GeoLog

Imaggeo on Mondays: Flying Rocks

Imaggeo on Mondays:  Flying Rocks

The picture was taken at a hillslope close to the glacier tongue of the Great Aletsch Glacier, the largest glacier in the Alps. With a length of 23 km it is located in the eastern Bernese Alps of Switzerland and composed of the three smaller glaciers Aletschfirn, Jungfraufirn and Eternal snow field converging at Concordia where the ice thickness was measured to be around 900m. The whole area was declared a UNESCO World Heritage site in 2001.

Alpine slopes in the region have been exposed to cycles of glacial erosion and retreat and have responded to changing slope geometry and changing stress conditions. This may have induced fracturing of the rock faces, which in turn, can be the cause of slow moving landslides and more catastrophic rock-face collapse events.

The group of engineering geology of Prof. Dr. Simon Loew of ETH Zurich is conducting research just around the strongly retreating glacier tongue of the Great Aletsch Glacier (more than 30 m length change in 2014). Together with geodesists (i.a. Stefan Conzett in the picture) extensive field work has been carried out, from 2013 to 2015, around the surroundings of the glacier tongue. This project has two main goals: (1) monitor and analyze recent rock slope instabilities surrounding the glacier tongue and currently showing movements of up to 4 cm / hour and (2) monitor cyclic deformation of the valley slopes caused by changing groundwater level, changing temperatures and glacial meltwater variations in the ice next to the slope.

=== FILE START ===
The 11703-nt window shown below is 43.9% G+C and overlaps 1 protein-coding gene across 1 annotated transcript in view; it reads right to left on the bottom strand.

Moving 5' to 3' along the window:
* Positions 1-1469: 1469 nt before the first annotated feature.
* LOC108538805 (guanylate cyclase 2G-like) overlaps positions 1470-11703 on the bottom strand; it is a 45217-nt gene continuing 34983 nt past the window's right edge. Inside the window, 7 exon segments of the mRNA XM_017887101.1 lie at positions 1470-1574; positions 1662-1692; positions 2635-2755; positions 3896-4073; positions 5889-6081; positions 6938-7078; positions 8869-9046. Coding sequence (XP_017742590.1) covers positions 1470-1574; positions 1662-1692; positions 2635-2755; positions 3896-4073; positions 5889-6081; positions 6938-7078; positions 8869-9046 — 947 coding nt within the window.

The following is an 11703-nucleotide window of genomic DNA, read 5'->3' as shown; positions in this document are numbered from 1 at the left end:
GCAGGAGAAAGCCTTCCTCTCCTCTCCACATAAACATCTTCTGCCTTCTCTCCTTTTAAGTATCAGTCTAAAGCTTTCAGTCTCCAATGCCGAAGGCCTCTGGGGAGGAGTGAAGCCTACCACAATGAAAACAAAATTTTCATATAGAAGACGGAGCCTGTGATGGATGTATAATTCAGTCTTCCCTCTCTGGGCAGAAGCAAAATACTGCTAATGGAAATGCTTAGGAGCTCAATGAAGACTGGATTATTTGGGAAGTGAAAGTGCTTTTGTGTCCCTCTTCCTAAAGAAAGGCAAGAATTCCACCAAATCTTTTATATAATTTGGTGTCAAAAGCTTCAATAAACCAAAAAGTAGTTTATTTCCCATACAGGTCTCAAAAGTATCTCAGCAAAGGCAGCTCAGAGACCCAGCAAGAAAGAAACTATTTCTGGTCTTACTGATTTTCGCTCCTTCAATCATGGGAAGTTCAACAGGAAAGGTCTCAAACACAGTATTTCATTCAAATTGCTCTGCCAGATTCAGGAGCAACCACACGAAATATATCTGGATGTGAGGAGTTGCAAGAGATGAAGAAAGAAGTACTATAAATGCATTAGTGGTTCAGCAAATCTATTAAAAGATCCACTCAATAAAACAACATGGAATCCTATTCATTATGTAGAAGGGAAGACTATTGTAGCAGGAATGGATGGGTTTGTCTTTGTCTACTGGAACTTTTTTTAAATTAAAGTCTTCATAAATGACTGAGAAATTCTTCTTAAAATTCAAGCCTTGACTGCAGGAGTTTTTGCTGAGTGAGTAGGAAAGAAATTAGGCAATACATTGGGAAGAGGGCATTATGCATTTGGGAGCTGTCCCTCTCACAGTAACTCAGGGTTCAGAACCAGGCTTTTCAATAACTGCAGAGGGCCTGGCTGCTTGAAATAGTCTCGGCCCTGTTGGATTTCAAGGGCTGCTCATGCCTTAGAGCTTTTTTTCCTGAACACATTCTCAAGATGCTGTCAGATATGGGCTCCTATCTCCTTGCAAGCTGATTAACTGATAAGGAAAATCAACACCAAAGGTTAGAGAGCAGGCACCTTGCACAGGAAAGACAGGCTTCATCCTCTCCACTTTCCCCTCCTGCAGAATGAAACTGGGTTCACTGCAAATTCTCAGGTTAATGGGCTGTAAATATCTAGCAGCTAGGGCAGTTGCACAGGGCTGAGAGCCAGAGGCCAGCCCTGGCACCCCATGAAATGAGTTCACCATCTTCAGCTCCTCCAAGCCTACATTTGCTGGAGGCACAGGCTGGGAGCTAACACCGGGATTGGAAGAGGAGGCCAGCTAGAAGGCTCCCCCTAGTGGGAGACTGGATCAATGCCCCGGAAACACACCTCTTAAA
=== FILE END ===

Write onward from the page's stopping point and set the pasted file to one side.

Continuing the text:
Today’s image was taken by Franziska Glueer, a PhD student at ETH Zürich, during the installation of reflector prisms (which allows for the accurate calculation of position) in the steep rock walls which will be precisely measured by a total station.

The whole monitoring setup consists of 2 total stations (which send out a beam to the reflector prisms, allowing the measurement of distance, horizontal and vertical angle) on each side of the glacier, with more than 70 reflectors being monitored hourly, several permanent gps-stations taking constantly positioning data and meteo-sensors, which keep track of changing temperature and weather conditions, registering data every 30 min.

By Franziska Glueer, a PhD student at ETH Zürich

Imaggeo is the EGU’s online open access geosciences image repository. All geoscientists (and others) can submit their photographs and videos to this repository and, since it is open access, these images can be used for free by scientists for their presentations or publications, by educators and the general public, and some images can even be used freely for commercial purposes. Photographers also retain full rights of use, as Imaggeo images are licensed and distributed by the EGU under a Creative Commons licence. Submit your photos at http://imaggeo.egu.eu/upload/.

 

Laura Roberts Artal is the Communications Officer at the European Geosciences Union. She is responsible for the management of the Union's social media presence and the EGU blogs, where she writes regularly for the EGU's official blog, GeoLog. She is also the point of contact for early career scientists (ECS) at the EGU Office. Laura has a PhD in palaeomagnetism from the University of Liverpool. Laura tweets at @LauRob85.

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